In the course of living our lives, you-know-what happens…and it happens again and again and again.  There is even a Canadian Disaster Database that has been tracking the events that fall under this description since 1900.  (Check it out here if your interest is piqued enough; but, do so at the possible peril of increased stress, elevated anxiety and more nightmares.) 

Anyone who has ever heard a story that begins with, “When I was your age…”, knows that each generation believes passionately that those who come after us are having a much easier time of things.  I, myself, have been known to start a story or two in this way.  The Canadian Disaster Database, however, suggests that this belief, held by the more mature among us, is simply not true.

I live in a small province and the years between 1900 and 2016, there have been 89 recorded disasters.  The twentieth century saw about 65 of these disasters; and though we are less than one-fifth of the way through the 21st century there are already 24 recorded disasters. 

Of these 89 disasters, 68 were weather-related and 24 were incidents like industrial accidents, fire and chemical spills.  More interesting is that weather-related disasters are increasing while the other type of incidents are decreasing. 

Moreover, these are events in which:

  • 10 or more people killed
  • 100 or more people affected/injured/infected/evacuated or homeless
  • there was an appeal for national/international assistance
  • there is an historical significance
  • significant damage/interruption of normal processes such that the community affected cannot recover on its own.

It doesn’t cover wars and other similar types of human violence.  Given that, we can safely assume that these numbers are actually much higher.  (Take a minute to let that scary thought sink in.)

These little statistical tidbits bring me back to my opening statement, “shit happens”.  And, even though we have become more safety-focused and have been able to reduce the number of accidents that occur, we cannot control the weather and the increasing disasters that violent weather can cause.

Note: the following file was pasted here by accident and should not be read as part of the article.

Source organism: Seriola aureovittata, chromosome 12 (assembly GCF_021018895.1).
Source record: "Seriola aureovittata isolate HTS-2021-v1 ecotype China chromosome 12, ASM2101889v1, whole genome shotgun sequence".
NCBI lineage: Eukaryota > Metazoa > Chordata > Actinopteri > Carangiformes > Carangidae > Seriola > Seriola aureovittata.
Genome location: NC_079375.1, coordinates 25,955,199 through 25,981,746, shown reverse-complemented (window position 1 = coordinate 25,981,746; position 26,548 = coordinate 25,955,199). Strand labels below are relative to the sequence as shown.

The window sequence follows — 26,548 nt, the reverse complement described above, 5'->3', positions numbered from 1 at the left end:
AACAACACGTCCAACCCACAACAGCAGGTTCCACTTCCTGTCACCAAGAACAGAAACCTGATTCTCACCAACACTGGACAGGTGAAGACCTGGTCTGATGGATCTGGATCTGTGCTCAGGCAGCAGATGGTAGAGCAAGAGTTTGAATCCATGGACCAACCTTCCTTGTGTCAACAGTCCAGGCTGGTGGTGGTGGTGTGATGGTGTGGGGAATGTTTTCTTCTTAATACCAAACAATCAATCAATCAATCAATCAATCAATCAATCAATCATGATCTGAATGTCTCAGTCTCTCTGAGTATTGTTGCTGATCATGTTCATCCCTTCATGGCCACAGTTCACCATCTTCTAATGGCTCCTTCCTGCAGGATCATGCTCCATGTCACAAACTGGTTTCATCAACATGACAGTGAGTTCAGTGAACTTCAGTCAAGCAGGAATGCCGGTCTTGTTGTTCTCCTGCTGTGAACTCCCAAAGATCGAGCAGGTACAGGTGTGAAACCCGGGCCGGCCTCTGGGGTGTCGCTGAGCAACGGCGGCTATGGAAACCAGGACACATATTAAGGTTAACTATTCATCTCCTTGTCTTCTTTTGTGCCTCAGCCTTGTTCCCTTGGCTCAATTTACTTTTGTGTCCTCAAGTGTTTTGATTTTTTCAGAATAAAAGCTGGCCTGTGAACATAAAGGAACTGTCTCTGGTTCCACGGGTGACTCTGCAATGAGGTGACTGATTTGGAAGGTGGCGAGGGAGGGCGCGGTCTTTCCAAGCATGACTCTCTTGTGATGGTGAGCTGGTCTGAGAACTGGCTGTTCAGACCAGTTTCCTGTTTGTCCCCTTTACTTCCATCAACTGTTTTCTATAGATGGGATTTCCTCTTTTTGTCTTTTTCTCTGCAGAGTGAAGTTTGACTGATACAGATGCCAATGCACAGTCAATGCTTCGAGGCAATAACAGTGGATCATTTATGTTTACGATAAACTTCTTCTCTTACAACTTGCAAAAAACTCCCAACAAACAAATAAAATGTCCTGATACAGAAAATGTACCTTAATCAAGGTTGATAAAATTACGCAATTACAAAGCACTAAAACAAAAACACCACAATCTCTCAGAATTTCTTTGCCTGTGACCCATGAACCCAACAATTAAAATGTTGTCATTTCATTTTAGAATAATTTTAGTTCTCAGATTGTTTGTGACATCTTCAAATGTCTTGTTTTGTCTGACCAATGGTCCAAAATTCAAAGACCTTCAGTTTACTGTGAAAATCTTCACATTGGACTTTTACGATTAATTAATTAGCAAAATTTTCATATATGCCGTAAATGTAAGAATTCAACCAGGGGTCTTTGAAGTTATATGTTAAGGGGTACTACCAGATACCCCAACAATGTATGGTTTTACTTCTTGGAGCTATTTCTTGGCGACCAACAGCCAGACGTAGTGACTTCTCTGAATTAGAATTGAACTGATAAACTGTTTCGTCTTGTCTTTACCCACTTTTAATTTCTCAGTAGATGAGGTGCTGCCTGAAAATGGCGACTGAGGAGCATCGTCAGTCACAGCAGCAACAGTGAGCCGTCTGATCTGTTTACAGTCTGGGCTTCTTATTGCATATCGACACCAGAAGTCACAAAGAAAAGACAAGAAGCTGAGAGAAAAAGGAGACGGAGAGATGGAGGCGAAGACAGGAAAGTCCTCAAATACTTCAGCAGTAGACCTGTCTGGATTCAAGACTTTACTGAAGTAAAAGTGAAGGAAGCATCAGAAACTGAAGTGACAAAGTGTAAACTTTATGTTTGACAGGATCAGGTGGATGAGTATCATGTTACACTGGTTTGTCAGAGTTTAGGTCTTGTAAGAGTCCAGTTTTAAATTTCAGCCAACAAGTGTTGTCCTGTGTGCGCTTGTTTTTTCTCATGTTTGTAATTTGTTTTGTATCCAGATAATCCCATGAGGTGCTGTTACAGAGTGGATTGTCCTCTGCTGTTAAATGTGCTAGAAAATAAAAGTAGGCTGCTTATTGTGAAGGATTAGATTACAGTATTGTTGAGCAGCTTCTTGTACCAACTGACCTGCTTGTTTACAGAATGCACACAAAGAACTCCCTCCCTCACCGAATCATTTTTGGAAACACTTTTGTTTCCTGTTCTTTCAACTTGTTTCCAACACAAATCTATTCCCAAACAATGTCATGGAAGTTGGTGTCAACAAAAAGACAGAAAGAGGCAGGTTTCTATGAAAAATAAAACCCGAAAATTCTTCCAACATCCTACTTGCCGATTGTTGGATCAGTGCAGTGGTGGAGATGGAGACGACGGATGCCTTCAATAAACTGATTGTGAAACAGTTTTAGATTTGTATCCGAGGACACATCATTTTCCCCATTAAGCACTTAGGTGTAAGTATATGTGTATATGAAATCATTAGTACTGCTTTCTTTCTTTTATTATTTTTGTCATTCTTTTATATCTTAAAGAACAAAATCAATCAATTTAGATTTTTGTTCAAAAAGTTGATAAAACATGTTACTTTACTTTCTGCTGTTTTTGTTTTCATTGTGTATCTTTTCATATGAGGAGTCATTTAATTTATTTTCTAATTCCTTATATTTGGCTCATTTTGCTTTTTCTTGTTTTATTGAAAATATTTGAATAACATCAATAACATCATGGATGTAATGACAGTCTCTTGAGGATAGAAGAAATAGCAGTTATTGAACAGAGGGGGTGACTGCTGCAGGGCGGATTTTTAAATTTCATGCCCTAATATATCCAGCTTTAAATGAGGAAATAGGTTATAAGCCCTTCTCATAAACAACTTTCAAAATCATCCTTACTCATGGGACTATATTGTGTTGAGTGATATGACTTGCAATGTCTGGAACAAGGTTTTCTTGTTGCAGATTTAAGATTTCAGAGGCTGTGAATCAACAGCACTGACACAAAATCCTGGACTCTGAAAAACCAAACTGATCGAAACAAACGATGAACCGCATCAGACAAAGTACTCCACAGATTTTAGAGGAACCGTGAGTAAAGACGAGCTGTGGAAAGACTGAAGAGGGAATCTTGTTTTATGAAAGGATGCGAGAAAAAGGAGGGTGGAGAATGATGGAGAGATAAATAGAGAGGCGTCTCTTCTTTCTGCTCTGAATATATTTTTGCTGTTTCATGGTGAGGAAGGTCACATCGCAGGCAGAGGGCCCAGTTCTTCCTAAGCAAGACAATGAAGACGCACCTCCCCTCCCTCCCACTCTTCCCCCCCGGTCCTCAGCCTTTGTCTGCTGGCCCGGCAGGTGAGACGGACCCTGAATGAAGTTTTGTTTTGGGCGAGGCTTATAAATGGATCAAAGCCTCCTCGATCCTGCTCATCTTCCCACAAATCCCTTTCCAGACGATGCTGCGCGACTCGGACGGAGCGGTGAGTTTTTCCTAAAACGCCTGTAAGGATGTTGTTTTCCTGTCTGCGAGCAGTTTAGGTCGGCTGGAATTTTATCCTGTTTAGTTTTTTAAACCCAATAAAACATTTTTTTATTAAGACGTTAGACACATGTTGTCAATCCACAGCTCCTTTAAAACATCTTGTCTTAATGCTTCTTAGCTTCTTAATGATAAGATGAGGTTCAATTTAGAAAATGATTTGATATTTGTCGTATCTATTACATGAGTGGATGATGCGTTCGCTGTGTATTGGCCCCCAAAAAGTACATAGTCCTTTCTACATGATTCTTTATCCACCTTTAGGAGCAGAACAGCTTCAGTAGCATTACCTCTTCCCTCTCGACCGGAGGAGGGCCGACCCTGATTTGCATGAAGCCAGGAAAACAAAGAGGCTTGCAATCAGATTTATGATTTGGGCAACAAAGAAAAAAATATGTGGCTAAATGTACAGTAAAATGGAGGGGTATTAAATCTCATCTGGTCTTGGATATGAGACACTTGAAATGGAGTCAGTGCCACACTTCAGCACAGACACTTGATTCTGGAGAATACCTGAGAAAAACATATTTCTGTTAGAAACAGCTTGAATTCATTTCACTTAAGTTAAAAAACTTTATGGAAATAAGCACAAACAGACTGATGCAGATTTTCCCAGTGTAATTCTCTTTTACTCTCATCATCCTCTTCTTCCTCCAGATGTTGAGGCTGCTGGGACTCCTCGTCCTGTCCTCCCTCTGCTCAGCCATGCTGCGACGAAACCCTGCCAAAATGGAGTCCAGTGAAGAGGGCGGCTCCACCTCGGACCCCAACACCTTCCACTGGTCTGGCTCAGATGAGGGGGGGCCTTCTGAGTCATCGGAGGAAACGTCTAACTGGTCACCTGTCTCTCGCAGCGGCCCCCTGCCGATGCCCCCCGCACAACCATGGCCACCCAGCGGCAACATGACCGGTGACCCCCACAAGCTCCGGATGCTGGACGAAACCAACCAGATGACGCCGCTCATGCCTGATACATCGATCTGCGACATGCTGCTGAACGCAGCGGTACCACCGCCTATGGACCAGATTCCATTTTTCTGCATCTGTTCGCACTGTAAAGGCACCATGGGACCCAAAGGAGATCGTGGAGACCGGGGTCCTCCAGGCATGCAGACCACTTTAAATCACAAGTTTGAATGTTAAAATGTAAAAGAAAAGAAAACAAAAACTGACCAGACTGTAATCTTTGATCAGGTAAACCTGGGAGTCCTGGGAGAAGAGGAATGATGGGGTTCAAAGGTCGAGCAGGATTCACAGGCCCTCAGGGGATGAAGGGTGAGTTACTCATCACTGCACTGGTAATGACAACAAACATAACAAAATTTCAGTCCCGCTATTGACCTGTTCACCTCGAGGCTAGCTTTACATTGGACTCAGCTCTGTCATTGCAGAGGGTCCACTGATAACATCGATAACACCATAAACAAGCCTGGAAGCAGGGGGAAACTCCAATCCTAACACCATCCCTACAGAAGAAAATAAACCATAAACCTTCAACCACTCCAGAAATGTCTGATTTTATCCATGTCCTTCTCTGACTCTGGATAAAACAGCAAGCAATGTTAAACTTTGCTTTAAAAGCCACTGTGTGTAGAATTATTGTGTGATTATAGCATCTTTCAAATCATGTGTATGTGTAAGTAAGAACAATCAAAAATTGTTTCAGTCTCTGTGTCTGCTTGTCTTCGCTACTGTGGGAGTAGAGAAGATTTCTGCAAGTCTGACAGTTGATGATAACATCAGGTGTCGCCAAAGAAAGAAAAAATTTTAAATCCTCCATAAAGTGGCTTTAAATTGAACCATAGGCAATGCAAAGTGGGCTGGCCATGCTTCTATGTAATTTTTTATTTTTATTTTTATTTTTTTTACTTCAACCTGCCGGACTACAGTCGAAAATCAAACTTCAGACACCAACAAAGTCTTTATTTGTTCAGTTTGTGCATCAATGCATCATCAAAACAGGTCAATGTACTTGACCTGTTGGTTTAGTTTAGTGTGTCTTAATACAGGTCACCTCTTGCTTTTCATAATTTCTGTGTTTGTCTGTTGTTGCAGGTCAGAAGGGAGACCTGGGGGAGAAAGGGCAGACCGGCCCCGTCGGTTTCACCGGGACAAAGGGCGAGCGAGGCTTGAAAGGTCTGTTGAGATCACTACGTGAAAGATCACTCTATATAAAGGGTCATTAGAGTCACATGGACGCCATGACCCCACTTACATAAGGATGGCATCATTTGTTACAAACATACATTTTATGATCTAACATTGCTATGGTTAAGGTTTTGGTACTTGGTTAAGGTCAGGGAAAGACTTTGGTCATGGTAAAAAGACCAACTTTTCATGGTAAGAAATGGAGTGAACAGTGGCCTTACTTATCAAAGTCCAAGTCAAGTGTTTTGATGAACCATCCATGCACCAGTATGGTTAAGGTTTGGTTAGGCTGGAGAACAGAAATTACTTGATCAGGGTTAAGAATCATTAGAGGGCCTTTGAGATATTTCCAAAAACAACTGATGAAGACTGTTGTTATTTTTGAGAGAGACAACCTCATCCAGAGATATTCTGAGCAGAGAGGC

So, it becomes more important than ever to plan and prepare for the unexpected, to be ready for anything.  First responders and emergency managers know that the initial efforts, at the local level, are the very best chance we have to control and manage these situations.  Coordinating the information and getting it out to those with the skills and willingness to stand in the face of disaster is the first and most critical step.  These community heroes need communication tools that are practical, available and affordable.  Using industry standard and readily available technologies like cell phones, tablets and mobile internet is one of the best ways to do this.  Making sure these communication systems are usable, by regular people whose livings are not made in IT, is imperative.  Letting our first responders do those things train for and giving them the tools to do it just makes sense.

So, for this reason, and dozens more, products like EQ are becoming more important as more emergency managers and first responders come to rely on them.  EQ provides two -way communication that can be applied to any contact list and can be as simple as sending a text.  With simple actions that are intuitive for most people, they can alert qualified personnel about an ongoing situation. They can know immediately who can respond and when, allowing them to plan better and more efficiently for the task at hand.